Playing piano chords by ear is one of the most beneficial skills a pianist can have at his disposal. Since chords on a piano can be played in several different places on the keyboard, as well as in different voicings, memorizing all of these chords can be a time consuming process. By learning to recognize piano chords by ear, memorizing chord shapes and positions becomes unnecessary, since you will be able to form the chords anywhere on the piano simply by hearing the notes you play. Learning to recognize chords by ear also can improve your ability to improvise music in any key on the spur of the moment, freeing you to explore your musical creativity in ways you’ve never imagined.
Develop your ear immediately. This means training your ear to hear subtle variations in the tone of individual notes and training yourself to hear intervals. Play a C major scale on your piano. The notes are C-D-E-F-G-A-B and the octave C. Listen carefully as you play the notes of the scale. Close your eyes as you play them and try to assign a color to the tone of each note. This allows you to combine both visual and auditory data that can help you train your ears to hear and see the notes.
Play the notes of the C major scale consecutively, assigning these colors to the tones. Play them over and over again until you feel you can see and hear each note, then play the notes randomly. Try to recognize the notes by the colors you’ve assigned to them. It will take some time to begin to see and hear these notes, so continue this exercise as you move on to other practice.
Play broken chords and try to identify intervals between the notes. An interval is the distance from one note to another. The combination of these intervals is what gives chords their unique sounds. Start with a C major chord. The C major uses the first, third and fifth notes of the C major scale. These notes are C, E and G. The distance from the root note (C) to the other notes is defined by intervals. From C to the E is a major third; the distance from the C to the G is a perfect fifth. Play these notes individually, then play the full chord. Play the C and the E notes and train your ear to hear the distance. Do the same with the C and G notes.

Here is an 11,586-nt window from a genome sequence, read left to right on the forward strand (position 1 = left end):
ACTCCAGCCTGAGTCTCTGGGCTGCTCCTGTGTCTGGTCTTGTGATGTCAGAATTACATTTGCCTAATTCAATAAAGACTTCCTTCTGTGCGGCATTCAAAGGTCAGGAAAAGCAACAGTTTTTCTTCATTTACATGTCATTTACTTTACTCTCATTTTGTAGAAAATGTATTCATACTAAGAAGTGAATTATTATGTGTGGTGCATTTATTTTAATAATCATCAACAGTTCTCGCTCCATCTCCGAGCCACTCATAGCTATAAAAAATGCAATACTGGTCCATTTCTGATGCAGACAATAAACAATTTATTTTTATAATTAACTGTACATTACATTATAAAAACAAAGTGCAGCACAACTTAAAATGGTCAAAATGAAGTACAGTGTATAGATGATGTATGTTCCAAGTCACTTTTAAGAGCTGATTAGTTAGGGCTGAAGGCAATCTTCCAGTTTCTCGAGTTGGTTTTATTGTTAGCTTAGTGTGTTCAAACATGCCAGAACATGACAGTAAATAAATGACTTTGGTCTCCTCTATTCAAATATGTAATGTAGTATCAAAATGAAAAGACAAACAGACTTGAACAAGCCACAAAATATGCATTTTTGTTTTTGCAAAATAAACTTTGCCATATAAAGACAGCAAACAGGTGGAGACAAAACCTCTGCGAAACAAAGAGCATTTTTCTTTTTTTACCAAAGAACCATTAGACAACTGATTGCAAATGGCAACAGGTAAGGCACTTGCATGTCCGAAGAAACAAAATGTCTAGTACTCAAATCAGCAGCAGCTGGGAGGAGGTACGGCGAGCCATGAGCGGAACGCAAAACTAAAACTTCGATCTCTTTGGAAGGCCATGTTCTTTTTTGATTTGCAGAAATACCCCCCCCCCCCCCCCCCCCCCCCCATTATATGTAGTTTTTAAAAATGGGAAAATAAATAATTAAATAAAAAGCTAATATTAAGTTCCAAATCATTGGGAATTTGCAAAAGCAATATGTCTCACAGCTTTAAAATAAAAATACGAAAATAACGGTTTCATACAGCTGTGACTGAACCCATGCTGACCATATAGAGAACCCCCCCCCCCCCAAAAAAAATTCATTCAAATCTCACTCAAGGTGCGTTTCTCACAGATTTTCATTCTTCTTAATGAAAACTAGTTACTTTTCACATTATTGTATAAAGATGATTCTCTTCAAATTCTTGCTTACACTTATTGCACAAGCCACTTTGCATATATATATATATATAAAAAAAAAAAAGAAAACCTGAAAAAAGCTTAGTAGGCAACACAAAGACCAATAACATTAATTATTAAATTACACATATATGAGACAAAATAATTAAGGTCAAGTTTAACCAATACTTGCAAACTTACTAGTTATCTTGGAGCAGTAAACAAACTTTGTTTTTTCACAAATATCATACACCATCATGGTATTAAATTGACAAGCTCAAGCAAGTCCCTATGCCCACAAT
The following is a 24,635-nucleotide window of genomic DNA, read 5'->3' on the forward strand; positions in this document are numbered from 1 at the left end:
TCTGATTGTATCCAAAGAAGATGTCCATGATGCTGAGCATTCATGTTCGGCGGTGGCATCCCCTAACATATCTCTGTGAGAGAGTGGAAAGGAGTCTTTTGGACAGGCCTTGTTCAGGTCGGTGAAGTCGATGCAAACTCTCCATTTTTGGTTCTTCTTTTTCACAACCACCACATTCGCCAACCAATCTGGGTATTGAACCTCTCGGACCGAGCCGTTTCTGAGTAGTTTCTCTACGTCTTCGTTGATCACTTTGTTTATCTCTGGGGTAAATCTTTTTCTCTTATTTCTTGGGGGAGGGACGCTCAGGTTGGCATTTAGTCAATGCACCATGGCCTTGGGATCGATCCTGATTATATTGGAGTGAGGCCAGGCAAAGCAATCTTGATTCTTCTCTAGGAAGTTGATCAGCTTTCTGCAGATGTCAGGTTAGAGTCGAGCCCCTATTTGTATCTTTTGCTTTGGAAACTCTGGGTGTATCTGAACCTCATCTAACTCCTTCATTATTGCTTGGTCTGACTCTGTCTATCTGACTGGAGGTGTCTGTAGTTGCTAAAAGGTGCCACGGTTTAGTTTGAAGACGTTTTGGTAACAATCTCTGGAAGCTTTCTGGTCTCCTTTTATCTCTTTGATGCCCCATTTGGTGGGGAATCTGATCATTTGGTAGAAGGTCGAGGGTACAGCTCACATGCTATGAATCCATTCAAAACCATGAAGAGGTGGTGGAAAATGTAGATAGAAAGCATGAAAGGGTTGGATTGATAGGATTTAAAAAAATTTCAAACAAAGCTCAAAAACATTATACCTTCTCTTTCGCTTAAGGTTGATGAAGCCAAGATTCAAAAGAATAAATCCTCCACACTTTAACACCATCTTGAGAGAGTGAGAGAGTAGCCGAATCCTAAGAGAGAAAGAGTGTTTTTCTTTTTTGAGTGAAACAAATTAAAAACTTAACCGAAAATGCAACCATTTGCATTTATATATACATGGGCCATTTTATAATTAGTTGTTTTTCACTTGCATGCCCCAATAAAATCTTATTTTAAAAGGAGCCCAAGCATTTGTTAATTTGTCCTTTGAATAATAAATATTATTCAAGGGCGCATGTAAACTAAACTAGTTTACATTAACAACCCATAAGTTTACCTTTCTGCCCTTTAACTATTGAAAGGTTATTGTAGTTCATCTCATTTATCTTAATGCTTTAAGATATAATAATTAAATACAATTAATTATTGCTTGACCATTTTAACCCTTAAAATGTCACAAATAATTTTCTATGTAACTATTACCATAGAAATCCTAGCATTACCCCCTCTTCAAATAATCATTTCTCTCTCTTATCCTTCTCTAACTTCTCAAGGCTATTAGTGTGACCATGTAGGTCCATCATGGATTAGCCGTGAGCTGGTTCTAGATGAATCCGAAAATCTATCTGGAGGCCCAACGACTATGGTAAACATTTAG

Add or change notes in the C major to hear how other intervals change the sound. Start by flatting the E in the C major scale. Instead of playing the E on the white key, play the E flat on the black key before it. This changes the major third to a minor third. This flatted third note creates a minor chord. Try playing the C major with the seventh note of the C scale added to create a seventh note. The more you experiment with making different chords, the easier it will become for you to hear chord types.
Practice making chord inversions. A chord inversion is the same chord with the notes played in a different order. Playing the C chord by starting on the second note in the chord (E-G-C) creates the first inversion of the C. Play these notes individually with your eyes closed and use your color guide to identify the tones in your head. Play the notes together. Try to listen for the C chord even in this inversion. When your ear begins to hear the notes, you can play them in any order and still identify a chord.